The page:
“I think there will be a crash if I don’t win,” said Former U.S. President Donald Trump and the Republican front-runner for the 2024 Presidential Elections in an interview a few days ago.
The Former President’s remark was aimed at targeting those traders who are concerned about the impact of the 2024 elections on their portfolios.
Being the largest market in the world, whatever happens in the U.S. certainly affects the entire market. It is understandable that investors are worried about the performance of the market in the current election year.
But there is a question: to what degree do the U.S. Presidential Elections affect the markets?
We decided to dig through the market performance during previous election years in the U.S. and tried to study the correlation if any.
We also address the concerns you may have regarding the impact of the 2024 elections on the markets.
Looking at the performance of the market during previous elections years can be illustrative for us to make an observation about the impact of the 2024 elections on the market.
We decided to have a close look the performance of S&P 500 — a stock market index tracking the performance of the largest 500 largest companies listed in the U.S. — throughout the previous election years.
Source: First Trust
Historical data from First Trust suggests that since 1928, S&P 500 recorded positive returns in 20 of the 24 election years. The average return for the election years was 11.58%.
For further clarity, we broke down the S&P 500 index’s performance during the tenures of the former U.S. Presidents year-wise and term-wise.
Source: First Trust
We also observed some interesting patterns regarding the performance of the S&P 500 index during a 4-year election cycle:
However, making a direct relation between the election and the S&P 500 performance would be incorrect.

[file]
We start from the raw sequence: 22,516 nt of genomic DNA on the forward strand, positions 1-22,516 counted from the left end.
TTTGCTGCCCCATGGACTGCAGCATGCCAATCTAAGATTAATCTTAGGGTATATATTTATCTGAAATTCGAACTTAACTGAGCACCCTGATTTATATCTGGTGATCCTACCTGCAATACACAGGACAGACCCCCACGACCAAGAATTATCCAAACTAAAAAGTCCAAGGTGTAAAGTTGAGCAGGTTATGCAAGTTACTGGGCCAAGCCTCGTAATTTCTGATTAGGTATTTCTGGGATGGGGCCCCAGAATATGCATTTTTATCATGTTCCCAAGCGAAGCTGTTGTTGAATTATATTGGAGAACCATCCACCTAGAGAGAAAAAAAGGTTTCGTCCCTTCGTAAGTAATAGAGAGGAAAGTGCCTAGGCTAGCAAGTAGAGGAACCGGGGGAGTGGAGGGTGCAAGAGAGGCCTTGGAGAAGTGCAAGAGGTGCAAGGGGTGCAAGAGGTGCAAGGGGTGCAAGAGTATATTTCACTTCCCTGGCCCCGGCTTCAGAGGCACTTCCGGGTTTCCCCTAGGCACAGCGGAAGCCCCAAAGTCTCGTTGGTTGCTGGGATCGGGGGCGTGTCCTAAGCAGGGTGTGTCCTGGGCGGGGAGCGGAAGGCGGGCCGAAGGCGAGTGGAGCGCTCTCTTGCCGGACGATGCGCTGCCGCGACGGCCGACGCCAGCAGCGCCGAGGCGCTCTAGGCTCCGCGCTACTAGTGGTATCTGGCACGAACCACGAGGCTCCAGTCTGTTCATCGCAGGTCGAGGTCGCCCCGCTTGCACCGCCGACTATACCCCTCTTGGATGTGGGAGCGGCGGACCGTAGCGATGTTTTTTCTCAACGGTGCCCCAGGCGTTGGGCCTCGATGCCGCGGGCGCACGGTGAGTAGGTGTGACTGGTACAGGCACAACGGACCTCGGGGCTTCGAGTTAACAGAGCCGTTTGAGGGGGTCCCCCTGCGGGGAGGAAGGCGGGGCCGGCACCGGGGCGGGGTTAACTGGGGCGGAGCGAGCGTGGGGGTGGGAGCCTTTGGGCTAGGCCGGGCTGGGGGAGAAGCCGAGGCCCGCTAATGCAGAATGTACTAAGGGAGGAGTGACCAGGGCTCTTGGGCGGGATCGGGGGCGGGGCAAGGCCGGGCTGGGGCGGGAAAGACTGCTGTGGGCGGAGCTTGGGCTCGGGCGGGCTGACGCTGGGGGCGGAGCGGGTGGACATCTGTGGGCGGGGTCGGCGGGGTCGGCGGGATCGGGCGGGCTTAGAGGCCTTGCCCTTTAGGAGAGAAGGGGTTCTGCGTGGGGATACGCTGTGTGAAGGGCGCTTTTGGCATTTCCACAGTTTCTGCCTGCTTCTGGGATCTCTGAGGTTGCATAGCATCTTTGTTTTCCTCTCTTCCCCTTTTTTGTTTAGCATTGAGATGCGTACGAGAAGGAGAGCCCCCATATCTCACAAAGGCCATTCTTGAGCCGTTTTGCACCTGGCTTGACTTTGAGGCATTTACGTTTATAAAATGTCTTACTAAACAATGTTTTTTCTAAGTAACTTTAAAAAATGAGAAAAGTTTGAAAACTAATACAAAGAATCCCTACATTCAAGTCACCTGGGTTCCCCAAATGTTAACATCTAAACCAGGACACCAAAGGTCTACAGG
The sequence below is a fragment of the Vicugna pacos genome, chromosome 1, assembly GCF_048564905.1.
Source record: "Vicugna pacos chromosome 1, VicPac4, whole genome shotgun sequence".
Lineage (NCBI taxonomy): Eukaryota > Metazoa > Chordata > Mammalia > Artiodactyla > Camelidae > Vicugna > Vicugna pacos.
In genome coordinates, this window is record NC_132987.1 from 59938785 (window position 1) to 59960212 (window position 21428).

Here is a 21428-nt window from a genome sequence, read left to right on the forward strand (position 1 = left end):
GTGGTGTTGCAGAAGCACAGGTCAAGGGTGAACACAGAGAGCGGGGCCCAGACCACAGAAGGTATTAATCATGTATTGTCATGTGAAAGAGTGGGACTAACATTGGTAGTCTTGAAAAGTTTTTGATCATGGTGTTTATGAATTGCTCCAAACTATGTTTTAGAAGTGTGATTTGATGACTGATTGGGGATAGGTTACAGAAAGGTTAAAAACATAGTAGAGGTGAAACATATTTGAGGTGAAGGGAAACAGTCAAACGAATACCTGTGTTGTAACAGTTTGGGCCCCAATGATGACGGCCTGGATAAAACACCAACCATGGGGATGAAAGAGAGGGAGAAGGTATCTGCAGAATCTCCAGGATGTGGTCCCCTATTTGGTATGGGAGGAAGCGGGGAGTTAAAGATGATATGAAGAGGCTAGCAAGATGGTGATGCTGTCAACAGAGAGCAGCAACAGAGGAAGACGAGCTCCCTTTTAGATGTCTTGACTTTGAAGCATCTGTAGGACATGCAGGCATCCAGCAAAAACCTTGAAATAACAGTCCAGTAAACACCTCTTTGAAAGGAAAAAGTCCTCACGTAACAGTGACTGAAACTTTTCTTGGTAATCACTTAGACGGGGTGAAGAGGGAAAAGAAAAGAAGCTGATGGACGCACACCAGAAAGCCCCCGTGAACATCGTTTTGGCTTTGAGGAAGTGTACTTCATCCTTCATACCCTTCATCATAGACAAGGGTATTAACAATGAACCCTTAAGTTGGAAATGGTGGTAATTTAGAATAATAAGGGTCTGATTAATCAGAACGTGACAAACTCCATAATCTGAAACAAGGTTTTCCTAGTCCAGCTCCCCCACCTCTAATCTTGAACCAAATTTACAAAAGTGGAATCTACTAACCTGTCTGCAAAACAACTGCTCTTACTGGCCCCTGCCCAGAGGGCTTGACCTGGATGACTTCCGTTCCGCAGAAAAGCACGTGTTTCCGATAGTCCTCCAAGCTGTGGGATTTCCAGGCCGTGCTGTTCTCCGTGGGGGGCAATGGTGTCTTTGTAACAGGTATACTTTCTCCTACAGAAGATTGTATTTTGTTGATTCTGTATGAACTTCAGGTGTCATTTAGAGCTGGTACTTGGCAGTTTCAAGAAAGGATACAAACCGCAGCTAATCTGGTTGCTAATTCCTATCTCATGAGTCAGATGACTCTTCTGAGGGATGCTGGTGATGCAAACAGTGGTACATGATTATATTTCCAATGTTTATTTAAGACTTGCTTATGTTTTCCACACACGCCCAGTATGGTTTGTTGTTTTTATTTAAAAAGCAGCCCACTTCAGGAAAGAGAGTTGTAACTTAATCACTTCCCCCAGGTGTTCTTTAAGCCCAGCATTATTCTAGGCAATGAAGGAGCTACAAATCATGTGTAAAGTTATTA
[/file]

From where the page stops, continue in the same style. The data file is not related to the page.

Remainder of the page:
The bull market in 1928 was more sentiment-driven than based on any critical evaluation; the phenomenon led to the Wall Street Crash of 1929, the most devastating stock market crash in the history of the U.S. The economic conditions led to the Great Depression when the S&P 500 reflected a negative return of 45% in 1931.
2008 saw the next worst S&P 500 return of 37% but it had less to do with the Presidential Election and more to do with the Global Financial Crisis in the Wall Street. It led to the Great Recession to contain which bailouts worth billions of dollars were deployed by governments from across the world.
Economic performance is one of the primary factors that voters look at when a country goes to elections. Every president tries their best to boost growth and contain inflation during at least two years before their re-election.
Last month, the Federal Reserve under President Joe Biden held its key interest rate steady for the third straight time in a targeted range between 5.25%-5.5% as inflation dropped to 3.1% year-over-year and the economy showed resilience.
However, other metrics don’t show relief.
As per the U.S. Bureau of Economic Analysis, real gross domestic product (GDP) grew at an annual rate of 3.3% in the fourth quarter of 2023. In fact, Q4 2023 witnessed a drastic decline of the rate of 4.9% in Q3 2023.
Source: Bureau of Economic Analysis
The market is still not the strongest, with inflation and unemployment being primary economic concerns of the voters.
The 2024 election is going to be unpredictable, and the market may turn volatile in the short-term. Analysts are nonetheless hopeful of the market performance in 2024.
The elections certainly affect the markets. But there is an array of factors such as geo-political conditions, interest rates, inflation rates, foreign exchange rates, regulations etc. that affect the market.
The impact of the elections on the markets is rather short-term. It is suggested that traders should closely observe the market during the election season but shouldn’t attribute disproportionately high importance to the elections.
The U.S. goes to elections in November 2024.
Fun Fact: Donald Trump had remarked in 2020 that the stock market will crash if Joe Biden is elected as the President. Surprise, surprise! The Dow Jones Industrial Average closed above 37,000 for the first time ever in December 2023.
This article is for informational purposes only and not intended as investment or financial advice. It contains opinions and speculations that are subject to change without notice.
The author and publisher disclaim any liability for decisions made based on the content of this article. Readers are advised to conduct their own research and consult a financial advisor before making investment decisions.